A Texas man has been sentenced to two years in federal prison after prosecutors said that he fired multiple rounds at local law enforcement, despite initially agreeing to surrender for participating in the Jan. 6, 2021, U.S. Capitol attack in Washington.
Nathan Pelham, 41, on Wednesday was sentenced to 24 months, with 76 days of credit for time served, after pleading guilty to possessing a firearm as a felon during the April shooting at his Greenville home.
Pelham was facing four misdemeanor counts for entering the Capitol ― charges that were later reduced as part of a plea deal ― when authorities said he opened fire on law enforcement who were responding to a welfare check at his residence.
Nathan Pelham (center) was sentenced on Wednesday to two years after pleading guilty to possession of a firearm as a felon.
Pelham’s father had called police to report that his son was threatening to kill himself. This threat followed Pelham previously agreeing to surrender on the misdemeanor charges that day.
Responding law enforcement officers reported hearing bullets “whiz” by them outside of his home, said a statement from the U.S. Attorney’s Office for the Northern District of Texas.
A later search of his property recovered a Smith & Wesson 9 mm pistol and four boxes of ammunition. Police also found “several 9mm sized holes in the walls,” according to the U.S. attorney’s office.
“For their own safety, police left the property that night, and let Pelham sleep off his drinking,” prosecutors said.
More than 24 hours later, Pelham surrendered at a local police station following negotiations with police and his defense attorney, prosecutors said.
This image from U.S. Capitol Police video shows a man identified as Pelham, circled in red, appearing at the Capitol on Jan. 6, 2021, in Washington.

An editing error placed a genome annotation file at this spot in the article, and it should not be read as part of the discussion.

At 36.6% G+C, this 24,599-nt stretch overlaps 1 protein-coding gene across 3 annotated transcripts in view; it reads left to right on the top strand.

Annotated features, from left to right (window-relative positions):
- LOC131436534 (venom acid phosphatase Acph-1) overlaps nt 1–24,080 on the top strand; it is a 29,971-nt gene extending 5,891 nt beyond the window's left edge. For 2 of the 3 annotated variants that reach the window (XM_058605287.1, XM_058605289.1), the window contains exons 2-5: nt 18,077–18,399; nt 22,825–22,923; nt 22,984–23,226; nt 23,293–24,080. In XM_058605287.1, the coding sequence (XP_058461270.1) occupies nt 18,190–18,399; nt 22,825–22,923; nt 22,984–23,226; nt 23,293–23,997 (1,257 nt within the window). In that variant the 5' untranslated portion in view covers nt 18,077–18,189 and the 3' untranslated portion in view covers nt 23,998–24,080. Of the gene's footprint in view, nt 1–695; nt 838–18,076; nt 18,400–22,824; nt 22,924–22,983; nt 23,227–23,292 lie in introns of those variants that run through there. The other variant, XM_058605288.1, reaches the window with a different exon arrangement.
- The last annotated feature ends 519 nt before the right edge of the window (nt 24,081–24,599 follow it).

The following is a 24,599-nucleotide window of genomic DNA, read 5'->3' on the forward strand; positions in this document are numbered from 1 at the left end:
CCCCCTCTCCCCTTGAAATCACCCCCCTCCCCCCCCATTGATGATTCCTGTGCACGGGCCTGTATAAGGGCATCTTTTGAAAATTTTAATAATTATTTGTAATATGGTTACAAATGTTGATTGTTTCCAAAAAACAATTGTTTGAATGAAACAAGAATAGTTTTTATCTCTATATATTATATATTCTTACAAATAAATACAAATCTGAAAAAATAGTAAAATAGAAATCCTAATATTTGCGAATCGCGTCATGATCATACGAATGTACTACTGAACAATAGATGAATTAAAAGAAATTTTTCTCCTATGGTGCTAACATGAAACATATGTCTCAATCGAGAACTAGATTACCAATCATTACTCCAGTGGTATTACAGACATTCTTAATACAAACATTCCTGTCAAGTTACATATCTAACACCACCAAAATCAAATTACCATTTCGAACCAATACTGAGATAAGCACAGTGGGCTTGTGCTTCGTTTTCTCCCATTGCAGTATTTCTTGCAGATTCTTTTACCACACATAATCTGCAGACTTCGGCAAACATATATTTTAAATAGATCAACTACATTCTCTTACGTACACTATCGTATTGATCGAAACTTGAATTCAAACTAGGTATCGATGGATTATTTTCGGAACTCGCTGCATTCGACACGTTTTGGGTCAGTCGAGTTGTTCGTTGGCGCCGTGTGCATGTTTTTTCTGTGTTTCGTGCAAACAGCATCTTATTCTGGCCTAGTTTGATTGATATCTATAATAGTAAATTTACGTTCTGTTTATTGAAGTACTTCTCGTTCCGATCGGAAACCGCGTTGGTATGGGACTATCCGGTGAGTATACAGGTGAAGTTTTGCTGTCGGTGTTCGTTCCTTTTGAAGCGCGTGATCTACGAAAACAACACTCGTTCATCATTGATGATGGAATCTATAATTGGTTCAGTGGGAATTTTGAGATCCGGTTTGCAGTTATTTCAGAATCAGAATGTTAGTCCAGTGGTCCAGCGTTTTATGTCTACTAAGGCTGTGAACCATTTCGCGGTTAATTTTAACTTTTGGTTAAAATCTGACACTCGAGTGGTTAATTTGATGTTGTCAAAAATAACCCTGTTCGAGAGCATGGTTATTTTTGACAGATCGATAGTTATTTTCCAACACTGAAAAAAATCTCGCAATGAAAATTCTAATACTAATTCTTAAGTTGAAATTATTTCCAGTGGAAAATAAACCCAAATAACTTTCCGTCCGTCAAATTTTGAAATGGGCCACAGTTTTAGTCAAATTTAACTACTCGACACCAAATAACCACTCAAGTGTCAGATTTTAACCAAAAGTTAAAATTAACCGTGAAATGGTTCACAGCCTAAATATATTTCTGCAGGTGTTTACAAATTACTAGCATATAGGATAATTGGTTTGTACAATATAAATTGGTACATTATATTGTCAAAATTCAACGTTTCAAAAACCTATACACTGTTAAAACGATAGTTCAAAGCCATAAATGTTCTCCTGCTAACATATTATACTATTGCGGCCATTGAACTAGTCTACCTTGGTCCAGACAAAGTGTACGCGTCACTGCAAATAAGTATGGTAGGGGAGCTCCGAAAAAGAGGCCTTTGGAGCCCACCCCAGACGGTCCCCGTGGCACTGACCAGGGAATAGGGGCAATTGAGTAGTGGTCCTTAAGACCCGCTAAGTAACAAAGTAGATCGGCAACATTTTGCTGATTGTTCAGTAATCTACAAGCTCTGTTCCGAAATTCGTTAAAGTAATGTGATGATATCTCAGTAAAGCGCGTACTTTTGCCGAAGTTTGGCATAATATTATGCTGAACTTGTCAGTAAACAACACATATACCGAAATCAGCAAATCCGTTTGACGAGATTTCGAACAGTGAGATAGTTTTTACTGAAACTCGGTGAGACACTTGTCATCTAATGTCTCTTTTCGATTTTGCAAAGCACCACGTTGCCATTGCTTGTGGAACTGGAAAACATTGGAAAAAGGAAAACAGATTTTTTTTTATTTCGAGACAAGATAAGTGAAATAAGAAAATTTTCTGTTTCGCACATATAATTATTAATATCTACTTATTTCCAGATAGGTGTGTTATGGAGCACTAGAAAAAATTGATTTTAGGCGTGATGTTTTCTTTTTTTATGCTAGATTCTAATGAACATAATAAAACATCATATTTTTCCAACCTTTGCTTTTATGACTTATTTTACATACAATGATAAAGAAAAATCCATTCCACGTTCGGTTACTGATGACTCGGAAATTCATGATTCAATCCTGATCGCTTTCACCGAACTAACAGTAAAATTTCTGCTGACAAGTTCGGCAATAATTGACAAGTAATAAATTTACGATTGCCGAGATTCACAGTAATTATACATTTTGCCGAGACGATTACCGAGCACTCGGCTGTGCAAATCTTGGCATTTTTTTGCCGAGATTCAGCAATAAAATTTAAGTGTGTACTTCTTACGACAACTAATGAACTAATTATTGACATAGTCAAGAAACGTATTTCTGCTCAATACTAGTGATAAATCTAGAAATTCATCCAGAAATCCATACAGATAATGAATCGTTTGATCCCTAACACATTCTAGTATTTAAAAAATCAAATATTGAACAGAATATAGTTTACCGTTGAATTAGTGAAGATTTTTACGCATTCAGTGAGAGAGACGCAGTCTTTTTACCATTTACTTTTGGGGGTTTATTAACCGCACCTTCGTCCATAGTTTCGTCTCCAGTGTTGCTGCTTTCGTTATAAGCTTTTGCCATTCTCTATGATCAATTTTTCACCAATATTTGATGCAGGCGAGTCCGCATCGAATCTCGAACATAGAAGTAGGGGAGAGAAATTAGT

Pelham agreed to cooperate with FBI agents as part of a plea deal, though prosecutors later said that he was “evasive, and at times dishonest, on both fronts” during the investigation, prompting them to request a “meaningful sentence.”
“Pelham’s lies spanned multiple interviews and years and seem to be part of a pattern of behavior,” they said in a court filing. “Pelham’s endangerment of himself and others in the community, and his refusal to take responsibility suggests that a meaningful sentence is warranted.”
Pelham had an extensive criminal history prior to the 2021 Capitol riot, including for theft, evading arrest, using false identification, burglary, unauthorized use of a vehicle, driving with an invalid license, assault and bail jumping, according to court documents.
“Pelham does not meaningfully respect the law,” prosecutors said. “His standoff with police prior to arrest, and his repeated lies to law enforcement collectively suggest that Pelham will do or say what he believes is necessary for his own advantage.”
Pelham’s attorneys did not immediately respond to requests for comment.